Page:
5. Don’t skip the frozen produce
While most of the frozen aisle could be avoided (I love French toast sticks and frozen pizzas as much as the next girl, but they’re not great for my health or budget), the one part of it I always check out is the fruits and vegetables. Frozen produce is good to have on hand when you’re running low on fresh produce later in the week or if you want an easy way to add more fruits and vegetables to your diet. Try frozen berries to add to a breakfast smoothie, frozen cauliflower rice to make a quick stir fry or any other vegetable you want to have on hand for cooking.
6. Buy one produce item you’ve never cooked with before
My favorite grocery store hack has not only changed my cooking, but it has changed my diet. To get in as much variety of nutrients as possible, I challenge myself to pick up one fruit I’ve never tried or one vegetable I’ve never cooked with each week. It’s a fun challenge, and I was tired of the same fruit and vegetable routine. I would stick to the same ones every single week: spinach, kale, avocados, blueberries, apples, rinse and repeat. Therefore, I was cooking and eating the same things.
By challenging myself to get one new fruit or vegetable every week, I’ve discovered new favorite dishes like collard green wraps (much more delicious than the spinach salads I was used to) and roasted delicata squash (when cooked in coconut oil, it tastes like candy). I’m getting more variety of nutrients in my body while building confidence in the kitchen (and having much more fun).
7. Don’t underestimate the power of coupons and rewards programs
Your local grocery chain likely has a loyalty program that includes discounts or exclusive coupons, as well as deals on its website. If you’re a Whole Foods shopper, connect your Amazon account with the Whole Foods app to save on dozens of new items each week. If TJ’s is more your style, Trader Joe’s accepts coupons from brand-name cereals and basic products they sell. (Although, they do not typically offer coupons for private-label goods.)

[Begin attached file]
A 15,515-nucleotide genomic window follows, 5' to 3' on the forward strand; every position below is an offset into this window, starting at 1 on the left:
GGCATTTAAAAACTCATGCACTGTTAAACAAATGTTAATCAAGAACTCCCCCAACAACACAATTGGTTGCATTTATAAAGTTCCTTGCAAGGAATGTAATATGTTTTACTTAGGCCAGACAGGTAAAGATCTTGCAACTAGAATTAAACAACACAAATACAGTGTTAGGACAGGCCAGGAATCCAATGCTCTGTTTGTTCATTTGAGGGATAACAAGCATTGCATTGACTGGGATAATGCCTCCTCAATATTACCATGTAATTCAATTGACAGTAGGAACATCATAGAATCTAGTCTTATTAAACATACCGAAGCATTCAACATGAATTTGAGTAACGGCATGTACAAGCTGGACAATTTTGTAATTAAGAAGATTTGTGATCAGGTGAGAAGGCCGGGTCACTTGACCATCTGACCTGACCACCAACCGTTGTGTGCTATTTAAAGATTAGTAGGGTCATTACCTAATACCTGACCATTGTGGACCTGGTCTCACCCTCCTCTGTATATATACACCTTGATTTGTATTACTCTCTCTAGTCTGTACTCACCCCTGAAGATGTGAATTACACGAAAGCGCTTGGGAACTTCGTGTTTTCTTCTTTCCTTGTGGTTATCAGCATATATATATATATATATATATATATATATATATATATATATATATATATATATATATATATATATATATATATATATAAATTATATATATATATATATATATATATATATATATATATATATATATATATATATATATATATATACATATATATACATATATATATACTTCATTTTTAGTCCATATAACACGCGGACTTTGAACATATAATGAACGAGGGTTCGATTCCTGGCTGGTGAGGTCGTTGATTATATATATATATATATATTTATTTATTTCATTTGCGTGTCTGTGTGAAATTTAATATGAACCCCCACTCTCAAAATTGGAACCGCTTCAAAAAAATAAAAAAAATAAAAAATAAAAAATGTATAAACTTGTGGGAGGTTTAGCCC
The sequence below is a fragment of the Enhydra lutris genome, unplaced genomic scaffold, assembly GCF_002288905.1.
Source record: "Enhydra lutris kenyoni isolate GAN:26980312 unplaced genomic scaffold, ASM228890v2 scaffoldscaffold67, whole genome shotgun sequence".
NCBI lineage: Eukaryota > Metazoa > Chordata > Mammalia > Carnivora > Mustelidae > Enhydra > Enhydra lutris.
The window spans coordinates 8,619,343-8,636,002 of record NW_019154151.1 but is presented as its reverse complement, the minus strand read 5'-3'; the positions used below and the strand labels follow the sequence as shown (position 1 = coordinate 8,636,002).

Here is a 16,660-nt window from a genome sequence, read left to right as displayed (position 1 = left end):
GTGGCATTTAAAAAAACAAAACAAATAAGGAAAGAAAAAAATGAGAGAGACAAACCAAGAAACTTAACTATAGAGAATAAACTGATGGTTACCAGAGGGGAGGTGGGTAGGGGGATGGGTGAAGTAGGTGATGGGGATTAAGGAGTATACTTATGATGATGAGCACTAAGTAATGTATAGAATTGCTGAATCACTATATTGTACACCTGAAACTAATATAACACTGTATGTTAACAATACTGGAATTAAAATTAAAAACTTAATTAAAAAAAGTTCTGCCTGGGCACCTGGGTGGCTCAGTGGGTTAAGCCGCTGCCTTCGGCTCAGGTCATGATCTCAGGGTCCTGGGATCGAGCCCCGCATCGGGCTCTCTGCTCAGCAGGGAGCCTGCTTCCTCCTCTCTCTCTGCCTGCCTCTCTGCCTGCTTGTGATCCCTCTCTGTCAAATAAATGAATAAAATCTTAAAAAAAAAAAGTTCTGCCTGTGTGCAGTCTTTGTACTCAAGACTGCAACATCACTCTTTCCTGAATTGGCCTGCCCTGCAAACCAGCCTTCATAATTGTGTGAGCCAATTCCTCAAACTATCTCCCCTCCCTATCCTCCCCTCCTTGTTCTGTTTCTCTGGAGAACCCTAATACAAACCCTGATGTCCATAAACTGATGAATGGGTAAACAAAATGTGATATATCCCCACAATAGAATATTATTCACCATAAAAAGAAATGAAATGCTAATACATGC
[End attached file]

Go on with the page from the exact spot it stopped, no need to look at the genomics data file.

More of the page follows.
However, don’t purchase items just because you get them for a discount. You might be spending more money buying items you wouldn’t have bought otherwise. Coupons and reward programs are for saving on items you would be purchasing anyway.
8. Take pictures of your fridge and pantry beforehand
Even if you optimistically head to the store with a well-intentioned grocery list, you’ll likely find yourself in the middle of Whole Foods trying to remember if you have gluten-free bread crumbs for the recipe you want to make for dinner. It’s easy to remember the items we regularly purchase, but we can sometimes forget about the long-lasting or less-used items. To avoid buying more than you need, take a quick picture of your freezer, fridge, and pantry before leaving so you can check if you’re unsure of what you have.
9. Don’t go grocery shopping on an empty stomach
Not only am I strategic about how I grocery shop, but I’m strategic about when I grocery shop. I know that if I were to go shopping on an empty stomach, a lot more items would call my name, and I’d end up spending more money (and buying fewer healthy options). I like to go after I’ve had a full meal and can think clearly about what I actually want to feed my body throughout the week.